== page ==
The answer has to do with the momentum they have built. We can think of it like space travel and how NASA uses the gravitational slingshot effect to speed and direct spacecraft. For us, a horse’s European preps are all about whether they have built the necessary momentum to propel it to the winner’s circle. What we don’t want are horses that appear to be declining or runners that have already fired their best shots in pursuit of some other primary goal.(1)
It might be helpful, before we continue, for the reader to take a moment and mull over what the past performances of a properly prepared contender might look like…
What I hope you envisioned was a series of races wherein our subject horse(s) maintained, if not built on, progressive form. Going back to our metaphor, this series of races is the gravitational body. It is our rock. It might be still evolving. It may have come to an end in August or early September. Keep in mind, we are concerned with momentum. Do not fall into the trap of handicapping absolute or relative ability. Class matters, but only cases where a subject has shown no ability to compete at a Grade/Group I level, or lacks sufficient momentum to propel itself to a new level of performance. (2010 Turf winner Dangerous Midge is the type of horse not to disregard; questionable on class, but with a number of explosive wins against lesser including his final prep).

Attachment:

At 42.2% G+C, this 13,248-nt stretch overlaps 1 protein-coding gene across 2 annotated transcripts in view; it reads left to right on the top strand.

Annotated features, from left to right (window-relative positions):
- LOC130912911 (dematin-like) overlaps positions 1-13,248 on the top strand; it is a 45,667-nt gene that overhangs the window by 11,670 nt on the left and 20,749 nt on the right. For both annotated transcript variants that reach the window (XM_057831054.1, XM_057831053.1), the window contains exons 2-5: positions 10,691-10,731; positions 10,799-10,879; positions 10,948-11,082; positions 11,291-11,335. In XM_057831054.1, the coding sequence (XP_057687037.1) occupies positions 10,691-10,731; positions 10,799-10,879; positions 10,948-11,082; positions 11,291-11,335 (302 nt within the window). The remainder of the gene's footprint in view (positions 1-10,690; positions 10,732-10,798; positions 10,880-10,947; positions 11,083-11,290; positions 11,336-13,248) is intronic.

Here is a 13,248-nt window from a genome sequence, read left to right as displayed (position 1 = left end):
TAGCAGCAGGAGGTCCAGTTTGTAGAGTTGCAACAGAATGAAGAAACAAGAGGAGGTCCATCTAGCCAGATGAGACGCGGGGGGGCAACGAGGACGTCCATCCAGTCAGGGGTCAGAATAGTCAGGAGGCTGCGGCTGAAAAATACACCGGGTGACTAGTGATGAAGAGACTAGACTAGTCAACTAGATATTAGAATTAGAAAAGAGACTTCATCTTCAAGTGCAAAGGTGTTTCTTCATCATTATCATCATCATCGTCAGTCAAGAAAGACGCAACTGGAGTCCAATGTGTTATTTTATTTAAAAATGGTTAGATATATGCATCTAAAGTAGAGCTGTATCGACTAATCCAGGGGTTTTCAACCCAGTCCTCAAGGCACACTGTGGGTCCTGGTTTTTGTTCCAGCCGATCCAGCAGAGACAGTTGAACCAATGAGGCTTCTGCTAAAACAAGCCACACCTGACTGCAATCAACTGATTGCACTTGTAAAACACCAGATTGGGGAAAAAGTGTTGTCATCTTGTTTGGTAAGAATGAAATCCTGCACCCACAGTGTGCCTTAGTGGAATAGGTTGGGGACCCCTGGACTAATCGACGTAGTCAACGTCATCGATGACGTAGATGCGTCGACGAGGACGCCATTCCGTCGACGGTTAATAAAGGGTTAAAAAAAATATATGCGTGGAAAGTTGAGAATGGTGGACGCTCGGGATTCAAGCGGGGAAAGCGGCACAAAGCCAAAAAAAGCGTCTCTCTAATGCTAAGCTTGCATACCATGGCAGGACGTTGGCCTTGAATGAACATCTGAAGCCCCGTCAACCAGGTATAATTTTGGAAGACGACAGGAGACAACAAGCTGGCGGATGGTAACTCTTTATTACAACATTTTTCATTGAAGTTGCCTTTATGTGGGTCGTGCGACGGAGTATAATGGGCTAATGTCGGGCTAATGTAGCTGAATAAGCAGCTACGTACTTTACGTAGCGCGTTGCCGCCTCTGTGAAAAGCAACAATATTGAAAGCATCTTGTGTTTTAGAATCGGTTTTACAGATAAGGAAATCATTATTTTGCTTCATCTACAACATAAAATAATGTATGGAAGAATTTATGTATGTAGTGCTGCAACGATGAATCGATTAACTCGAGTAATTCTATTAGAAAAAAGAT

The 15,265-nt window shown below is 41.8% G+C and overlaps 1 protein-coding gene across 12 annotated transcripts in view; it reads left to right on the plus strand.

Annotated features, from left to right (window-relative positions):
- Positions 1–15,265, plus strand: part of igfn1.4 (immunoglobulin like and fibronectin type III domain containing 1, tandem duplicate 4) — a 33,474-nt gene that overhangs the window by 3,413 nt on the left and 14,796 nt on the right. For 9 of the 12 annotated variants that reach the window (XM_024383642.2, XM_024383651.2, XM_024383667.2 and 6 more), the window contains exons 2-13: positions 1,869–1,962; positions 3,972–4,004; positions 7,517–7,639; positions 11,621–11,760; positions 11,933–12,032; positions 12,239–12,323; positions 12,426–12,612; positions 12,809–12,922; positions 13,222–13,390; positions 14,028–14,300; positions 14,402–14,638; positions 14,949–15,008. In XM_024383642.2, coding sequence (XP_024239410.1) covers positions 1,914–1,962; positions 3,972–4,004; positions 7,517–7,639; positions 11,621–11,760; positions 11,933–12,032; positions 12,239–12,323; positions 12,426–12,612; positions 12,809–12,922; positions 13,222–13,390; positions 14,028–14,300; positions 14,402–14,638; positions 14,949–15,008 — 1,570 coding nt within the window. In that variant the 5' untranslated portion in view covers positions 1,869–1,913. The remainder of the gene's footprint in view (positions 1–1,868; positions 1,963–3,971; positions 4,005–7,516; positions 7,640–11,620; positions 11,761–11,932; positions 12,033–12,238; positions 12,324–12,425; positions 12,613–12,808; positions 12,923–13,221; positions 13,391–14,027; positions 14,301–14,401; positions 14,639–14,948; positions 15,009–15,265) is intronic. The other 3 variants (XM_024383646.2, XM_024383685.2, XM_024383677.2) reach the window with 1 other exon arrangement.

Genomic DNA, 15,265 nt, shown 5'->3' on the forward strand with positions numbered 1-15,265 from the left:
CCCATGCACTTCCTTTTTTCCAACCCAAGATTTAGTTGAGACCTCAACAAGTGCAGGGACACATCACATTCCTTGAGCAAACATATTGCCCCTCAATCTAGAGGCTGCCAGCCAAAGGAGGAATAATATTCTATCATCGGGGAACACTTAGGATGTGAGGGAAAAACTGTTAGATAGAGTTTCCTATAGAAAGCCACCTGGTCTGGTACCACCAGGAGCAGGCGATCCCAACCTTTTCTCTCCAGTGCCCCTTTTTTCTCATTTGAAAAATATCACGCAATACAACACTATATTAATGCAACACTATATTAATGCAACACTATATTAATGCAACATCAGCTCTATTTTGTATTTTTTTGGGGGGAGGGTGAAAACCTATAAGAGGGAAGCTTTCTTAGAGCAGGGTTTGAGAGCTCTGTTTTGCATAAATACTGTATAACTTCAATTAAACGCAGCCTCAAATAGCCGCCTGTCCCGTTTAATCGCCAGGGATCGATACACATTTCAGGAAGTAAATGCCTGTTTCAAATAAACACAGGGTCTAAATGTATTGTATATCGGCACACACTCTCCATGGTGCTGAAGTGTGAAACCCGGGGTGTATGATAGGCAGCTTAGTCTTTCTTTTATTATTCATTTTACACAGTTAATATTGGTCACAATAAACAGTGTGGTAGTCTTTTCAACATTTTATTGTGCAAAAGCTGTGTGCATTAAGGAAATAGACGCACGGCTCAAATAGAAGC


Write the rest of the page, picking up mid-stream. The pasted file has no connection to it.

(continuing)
Forwardly moving juveniles should never be dismissed on class grounds.
Distance and change of distances, within common sense handicapping bounds, is of little importance. Euros can and have stretched out from as short as a mile to win at our classic distance (Banks Hill 2001, Raven’s Pass 2008).(2)
They have also cut back from European marathons (Red Rocks 2006). Juveniles can stretch out from as short as six furlong races to go the flat mile or even 1 1/16 miles (Johannesburg).(3)